23 Different Types of Octopus

Different Types of Octopus
Photo by K. Mitch Hodge

Octopuses are among the most amazing creatures on earth. They all operate and evolve in various ways, especially when compared to terrestrial creatures.

Learning about different types of octopus not only allows you to learn more about the animals that swim in the depths, but it also allows you to grasp how amazing these creatures are.


They are one of the most intelligent water creatures, full of personality and intriguing methods to live in the ocean’s perilous depths.

There are now around 300 octopus species recorded, with more discovered every decade. Learning about octopuses not only allows you to learn more about the animals that swim in the depths, but it also allows you to grasp how amazing these creatures are.

Octopoda, which means “eight feet,” is the whole order of the octopus classification system. These appendages do not operate as feet or legs but rather as arms.

Within this order, two basic subgroups distinguish the 300+ varieties of Octopus. These include the suborders Cirrina and Incirrina.

Incirrina Sub-order

The octopuses in this group have distinctive bulbous heads and no fins. They have the standard eight arms that stretch twice the length of their head’s height. As well as silky suckers that go up their legs.

They have no supporting skeletal structure and prefer to dwell in shallower water due to their anatomical nature.

Cirrina Sub-order

The Cirrina octopus is one of the most unusual octopuses. They frequently have a different look than you would expect from an octopus.

The first notable distinction between these octopuses and those in the suborder above is the type of suckers they have known as “cirri,” which is also the name of the whole suborder.

Cirrina octopus not only has filamentous strands coming from their suckers but also has some form of webbing connecting their arms.

Different Types of Octopus

1. Dumbo Octopus

The Dumbo Octopus is a well-known Cirrina octopus species. They, like many other species in this suborder, are deep-sea creatures.

These insects are relatively small, standing just around 8 inches (20.32 cm) tall. They seem to lack limbs on the bottom of their bodies due to the webbing that extends from each one.

Dumbo Octopuses dwell on the ocean floor at depths ranging from 9,800 to 13,000 feet, making them the deepest-living octopus species on our list of different types of Octopus. They have the usual fins on their mantle that give them the appearance of having enormous ears.

2. Coconut Octopus

The Coconut Octopus is yet another intriguing octopus species known for its intelligence. The Coconut Octopus exemplifies this with its ability for foresight and concealment.

They walk on the ocean floor with two legs while carrying a coconut shell on their heads. When a predator looks down from above, this motion makes it appear as if the coconut shell is being pushed by the waves, an entirely natural phenomenon when lunch is strolling below it.

3. Common Blanket Octopus

Thirdly on our compilation of different types of Octopus is the Common Blanket Octopus, also known as Violet Blanket Octopus.
They are colossal Octopuses found in every warm water. The name Blanket Octopus comes from the translucent webbing that joins the females’ dorsolateral and dorsal arms.

The remainder of their arms are short and lack webbing, giving the impression that blankets are streaming behind them as they swim. They employ these blankets when threatened, releasing them into the water to dramatically expand their size.

4. Hammer Octopus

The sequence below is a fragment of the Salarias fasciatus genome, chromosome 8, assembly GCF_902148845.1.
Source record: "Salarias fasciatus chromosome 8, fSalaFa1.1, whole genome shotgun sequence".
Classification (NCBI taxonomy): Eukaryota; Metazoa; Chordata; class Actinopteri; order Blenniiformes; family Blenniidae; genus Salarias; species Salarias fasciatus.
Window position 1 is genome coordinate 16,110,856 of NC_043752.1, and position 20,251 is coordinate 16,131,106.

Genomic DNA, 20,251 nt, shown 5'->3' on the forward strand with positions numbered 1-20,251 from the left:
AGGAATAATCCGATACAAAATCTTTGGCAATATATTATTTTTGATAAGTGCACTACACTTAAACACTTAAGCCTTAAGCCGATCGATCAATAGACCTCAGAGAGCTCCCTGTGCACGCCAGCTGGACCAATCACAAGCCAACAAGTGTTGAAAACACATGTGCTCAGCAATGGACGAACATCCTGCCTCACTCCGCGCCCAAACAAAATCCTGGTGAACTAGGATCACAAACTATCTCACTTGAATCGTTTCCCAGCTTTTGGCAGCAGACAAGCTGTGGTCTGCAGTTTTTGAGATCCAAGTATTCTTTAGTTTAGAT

The Hammer Octopus’s whole body has a sandy cream hue. They have a skin ridge over their entire body, which aids these octopuses in burying themselves in the sand.

They have long limbs with thin tips at the end, which make them more agile but are mainly utilized to aid in reproduction. The Hammer Octopus thrives in the subtropical waters of eastern Australia, from Queensland to New South Wales.

5. Southern Keeled Octopus

Another octopus indigenous to Australia’s coastal waters, notably in the Southeast, is the Southern Keeled Octopus. They resemble the Octopus australis and are frequently captured by mistake while dredging for scallops or mussels.

The Southern Keeled Octopus’s color ranges from cream to light brown. Their name comes from the skin-keel that forms over the tip of their mantle.

These octopuses eat mostly crustaceans. When annoyed, the spheres surrounding their eyes darken, and their webs flare up.

6. California Two-Spot Octopus

Moving on the list of different types of Octopus is the California Two-Spot Octopus, also known as the “Bimac.” The name comes from the blue spots on either side of its head, diverting victims from their actual eyes on their mantle.

These octopi have a patchy brown hue but can alter their body color to hunt and conceal. They may be in the Pacific Ocean, primarily off the coast of Mexico and up to Northern California.

7. Caribbean Reef Octopus

The Caribbean Reef Octopus is yet another species that prefer to live in warm coastal regions from Mexico to the Bahamas and the coast of the West Indies. They are shallow-water octopuses that typically live in depths ranging from 10 (3 m) to 65 feet (19.8 m).

The Caribbean Reef Octopus gets its name from its favorite home, the coral reefs, where it makes its dens. These octopuses are also among the species with the shortest lifespans, lasting about 10 to 12 months in the wild.

They are also cannibalistic and protective, guarding their caves against other octopuses in their domain and devouring them.

8. Lilliput Longarm octopus

Another different types of Octopus are the Atlantic Longarm Octopuses. Despite being a little octopus species, they have long arms reaching far further than their head height.

The Lilliput Longarm octopus has a vast range Worldwide. They’ve been spotted in the Caribbean, the Indian Ocean, and the Mediterranean. They are very adept in camouflaging to avoid predators, yet they must move to feed.

To do this, they flatten themselves, with their arms spilling alongside them. This shape gives them the appearance of flatfish and allows them to blend in with the sand, gripping the ocean floor so tightly that they don’t even cast a shadow.

9. Atlantic Pygmy Octopus

The Atlantic Pygmy or Dwarf Octopus is the smallest Octopus in the ocean. They are just 5 inches long, with 3 of those inches being tentacles. The majority of adults of this breed weigh under one ounce.

These little octopuses excel at concealing from predators. They collect clamshells to themselves and nestle into the sand to construct a refuge.
They also habitually lurk among human garbage, such as submerged Coke cans, and spend most of their time in the Cayman Islands because they require clean, warm water to thrive.

10. East Pacific Red Octopus

These octopuses are a beautiful red hue that resembles the reefs and rocks around them. This hue and environment have given them their name.

However, they are more often regarded as “red octopus.” These octopuses are bottom feeders as they usually eat at depths of around 1000 feet (304.8 m) but survive in shallow water on North America’s West Coast.